Gary W. Graley

“Imagination is more important than knowledge"
Knifemaker / Craftsman / Service Provider
Mar 2, 1999
Just wondered if any of you have Superstitions regarding knives? One of mine is that only the person who opens a folder is allowed to be the one to close it, you should see the looks I get when I explain it to someone when I ask them to close the knife before giving it back to me.

Also in the Movie `The Edge', the keeper of the camp told him to give him a coin, said if someone gives you a knife then you must give that person a coin, otherwise it cuts the friendship.


When a fellow says, "it ain't the money but the principle of the thing,"
it's the money.
F. McKinney Hubbard

[This message has been edited by Gary W. Graley (edited 06 April 1999).]
I have always believed that it is bad luck to just give someone a knife. You should always give at least a penny for it. Though sometimes I forget this. -AR
I had never heard the "cuts the friendship" superstition before, but looking back it seems strangly prophetic.
In college, a friend gave me a Wenger Swiss Army as a birthday present, and we later had a falling out.(And I thought it was over a woman.) And a few years ago I gave a spare Leatherman to a friend going on a trip, and he has pretty much dropped off the face of the Earth since then.
I cannot recall giving knifes to anyone else except my brothers. We are closer now than ever before in our lives. Blood is thicker than water. And maybe stronger than Iron.
It's worse luck if you try and catch a falling knife with your foot.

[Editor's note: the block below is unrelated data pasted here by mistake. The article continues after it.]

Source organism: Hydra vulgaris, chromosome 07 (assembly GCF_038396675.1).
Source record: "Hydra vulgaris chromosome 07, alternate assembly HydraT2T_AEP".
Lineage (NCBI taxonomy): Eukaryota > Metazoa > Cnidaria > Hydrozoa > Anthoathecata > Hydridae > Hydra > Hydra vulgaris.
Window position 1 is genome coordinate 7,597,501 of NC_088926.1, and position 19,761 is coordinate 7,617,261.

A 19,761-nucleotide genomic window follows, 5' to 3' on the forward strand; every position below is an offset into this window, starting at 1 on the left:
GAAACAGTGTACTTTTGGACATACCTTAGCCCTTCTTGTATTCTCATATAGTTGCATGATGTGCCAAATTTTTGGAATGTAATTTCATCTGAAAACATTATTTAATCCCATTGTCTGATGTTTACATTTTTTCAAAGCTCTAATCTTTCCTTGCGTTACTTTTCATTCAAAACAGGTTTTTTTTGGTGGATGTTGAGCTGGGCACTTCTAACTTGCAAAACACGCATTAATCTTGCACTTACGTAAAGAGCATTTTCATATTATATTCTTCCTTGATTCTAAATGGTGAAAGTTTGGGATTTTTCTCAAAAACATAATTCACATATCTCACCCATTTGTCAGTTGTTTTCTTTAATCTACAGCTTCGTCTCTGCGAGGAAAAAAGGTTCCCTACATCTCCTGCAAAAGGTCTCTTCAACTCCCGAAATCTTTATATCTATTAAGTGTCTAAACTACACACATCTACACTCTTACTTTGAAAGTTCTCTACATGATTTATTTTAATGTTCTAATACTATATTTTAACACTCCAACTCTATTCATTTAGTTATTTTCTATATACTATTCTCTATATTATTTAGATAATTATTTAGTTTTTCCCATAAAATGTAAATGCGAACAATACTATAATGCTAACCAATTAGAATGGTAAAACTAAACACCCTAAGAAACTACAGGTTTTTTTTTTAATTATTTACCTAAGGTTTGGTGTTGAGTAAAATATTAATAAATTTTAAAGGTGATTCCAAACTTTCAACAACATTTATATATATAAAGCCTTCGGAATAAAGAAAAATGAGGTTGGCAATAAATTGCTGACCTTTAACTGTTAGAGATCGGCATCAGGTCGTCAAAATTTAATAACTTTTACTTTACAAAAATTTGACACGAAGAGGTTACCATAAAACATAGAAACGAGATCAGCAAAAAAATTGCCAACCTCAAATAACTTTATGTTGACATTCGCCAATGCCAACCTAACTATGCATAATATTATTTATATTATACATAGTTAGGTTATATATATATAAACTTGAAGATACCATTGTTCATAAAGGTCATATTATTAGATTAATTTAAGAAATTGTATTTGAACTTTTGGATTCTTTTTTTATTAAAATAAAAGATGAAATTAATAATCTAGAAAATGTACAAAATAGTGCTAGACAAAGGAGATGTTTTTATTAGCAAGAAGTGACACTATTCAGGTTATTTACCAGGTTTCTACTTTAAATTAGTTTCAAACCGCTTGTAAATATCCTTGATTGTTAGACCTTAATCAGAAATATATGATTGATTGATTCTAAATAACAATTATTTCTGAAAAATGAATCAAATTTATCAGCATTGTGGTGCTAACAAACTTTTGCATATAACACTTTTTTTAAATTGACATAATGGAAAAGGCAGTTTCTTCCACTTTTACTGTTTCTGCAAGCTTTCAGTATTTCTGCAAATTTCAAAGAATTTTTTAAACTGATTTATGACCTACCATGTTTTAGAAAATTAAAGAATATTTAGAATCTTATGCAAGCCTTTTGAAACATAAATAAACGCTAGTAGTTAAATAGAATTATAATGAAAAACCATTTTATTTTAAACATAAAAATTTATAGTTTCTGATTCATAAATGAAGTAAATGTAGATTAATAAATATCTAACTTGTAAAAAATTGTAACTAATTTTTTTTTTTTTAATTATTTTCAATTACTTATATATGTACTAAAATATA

My lone superstition is that a knife really isn't mine till I change it...This also goes with guns, cars, and most other gadgets.

There was a discussion some time ago on rec dot knives about this custom. Its' origin is lost in the mists of antiquity, but the basic premise seems to be that if the recepient of a knife gives a coin in return, it is clear to both parties that no harm was meant by the gift; the friendship was not severed. Walt
I can attest to the stupidity of trying to catch a falling knife, as mentioned in my reply to the "worst cuts" thread. In a knife shop, I spoke to a gentleman who told me when he was younger and on a boat (navy?) his friend asked to see his Case sailor's sheepsfoot folder. the guy was going to hand it back, but he told the friend, "Close that knife before you hand it to me or I'll throw that knife away." His friend said "No." and when the friend handed him the knife he threw it into the sea. His friend thought he was crazy but he explained handing back a folder without closing a blade would sever their friendship so he got rid of the knife instead. Jim
I've posted this a couple of other places.
My Great Grandfather gave me my first knife, but he told me I had to pay for it. Since I was six years old, I didn't have any money and I tried to talk him out of it, but no dice.
I had to go groom his horse for him to earn the money for the knife. I got paid .25 cents for doing this job that I would have happily done for free. Grampa gave me the knife and .24 cents. in one day I got to comb out the horse, a shiny new knife, and .24 cents. In those days, .24 cents equalled one coke and 19 pieces of penny candy! MAN I HAD IT ALL!